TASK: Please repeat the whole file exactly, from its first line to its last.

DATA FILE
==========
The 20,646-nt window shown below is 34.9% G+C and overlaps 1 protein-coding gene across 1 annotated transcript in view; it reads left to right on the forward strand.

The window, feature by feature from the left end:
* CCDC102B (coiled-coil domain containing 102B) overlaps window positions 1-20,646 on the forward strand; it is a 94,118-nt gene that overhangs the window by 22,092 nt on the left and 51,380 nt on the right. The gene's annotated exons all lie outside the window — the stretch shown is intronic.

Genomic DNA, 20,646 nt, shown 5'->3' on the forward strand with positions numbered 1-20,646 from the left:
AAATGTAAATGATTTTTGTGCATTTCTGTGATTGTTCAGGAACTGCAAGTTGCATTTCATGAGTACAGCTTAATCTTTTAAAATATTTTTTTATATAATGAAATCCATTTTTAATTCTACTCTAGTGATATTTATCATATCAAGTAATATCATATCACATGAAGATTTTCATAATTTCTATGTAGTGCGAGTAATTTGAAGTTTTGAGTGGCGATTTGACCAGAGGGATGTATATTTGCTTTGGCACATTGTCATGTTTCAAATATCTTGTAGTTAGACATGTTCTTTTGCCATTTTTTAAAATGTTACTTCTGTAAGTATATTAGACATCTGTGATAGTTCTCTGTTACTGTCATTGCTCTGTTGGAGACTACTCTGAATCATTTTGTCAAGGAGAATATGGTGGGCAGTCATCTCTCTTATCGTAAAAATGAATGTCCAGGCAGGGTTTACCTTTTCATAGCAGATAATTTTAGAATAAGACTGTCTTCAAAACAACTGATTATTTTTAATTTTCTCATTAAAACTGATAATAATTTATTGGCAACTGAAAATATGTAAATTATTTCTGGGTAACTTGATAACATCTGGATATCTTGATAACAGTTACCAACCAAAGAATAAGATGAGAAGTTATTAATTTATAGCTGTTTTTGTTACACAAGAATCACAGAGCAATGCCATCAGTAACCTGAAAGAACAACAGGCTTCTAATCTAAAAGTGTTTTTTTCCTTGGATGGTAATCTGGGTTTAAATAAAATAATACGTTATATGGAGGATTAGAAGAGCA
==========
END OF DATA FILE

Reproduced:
The 20,646-nt window shown below is 34.9% G+C and overlaps 1 protein-coding gene across 1 annotated transcript in view; it reads left to right on the forward strand.

The window, feature by feature from the left end:
* CCDC102B (coiled-coil domain containing 102B) overlaps window positions 1-20,646 on the forward strand; it is a 94,118-nt gene that overhangs the window by 22,092 nt on the left and 51,380 nt on the right. The gene's annotated exons all lie outside the window — the stretch shown is intronic.

Genomic DNA, 20,646 nt, shown 5'->3' on the forward strand with positions numbered 1-20,646 from the left:
AAATGTAAATGATTTTTGTGCATTTCTGTGATTGTTCAGGAACTGCAAGTTGCATTTCATGAGTACAGCTTAATCTTTTAAAATATTTTTTTATATAATGAAATCCATTTTTAATTCTACTCTAGTGATATTTATCATATCAAGTAATATCATATCACATGAAGATTTTCATAATTTCTATGTAGTGCGAGTAATTTGAAGTTTTGAGTGGCGATTTGACCAGAGGGATGTATATTTGCTTTGGCACATTGTCATGTTTCAAATATCTTGTAGTTAGACATGTTCTTTTGCCATTTTTTAAAATGTTACTTCTGTAAGTATATTAGACATCTGTGATAGTTCTCTGTTACTGTCATTGCTCTGTTGGAGACTACTCTGAATCATTTTGTCAAGGAGAATATGGTGGGCAGTCATCTCTCTTATCGTAAAAATGAATGTCCAGGCAGGGTTTACCTTTTCATAGCAGATAATTTTAGAATAAGACTGTCTTCAAAACAACTGATTATTTTTAATTTTCTCATTAAAACTGATAATAATTTATTGGCAACTGAAAATATGTAAATTATTTCTGGGTAACTTGATAACATCTGGATATCTTGATAACAGTTACCAACCAAAGAATAAGATGAGAAGTTATTAATTTATAGCTGTTTTTGTTACACAAGAATCACAGAGCAATGCCATCAGTAACCTGAAAGAACAACAGGCTTCTAATCTAAAAGTGTTTTTTTCCTTGGATGGTAATCTGGGTTTAAATAAAATAATACGTTATATGGAGGATTAGAAGAGCA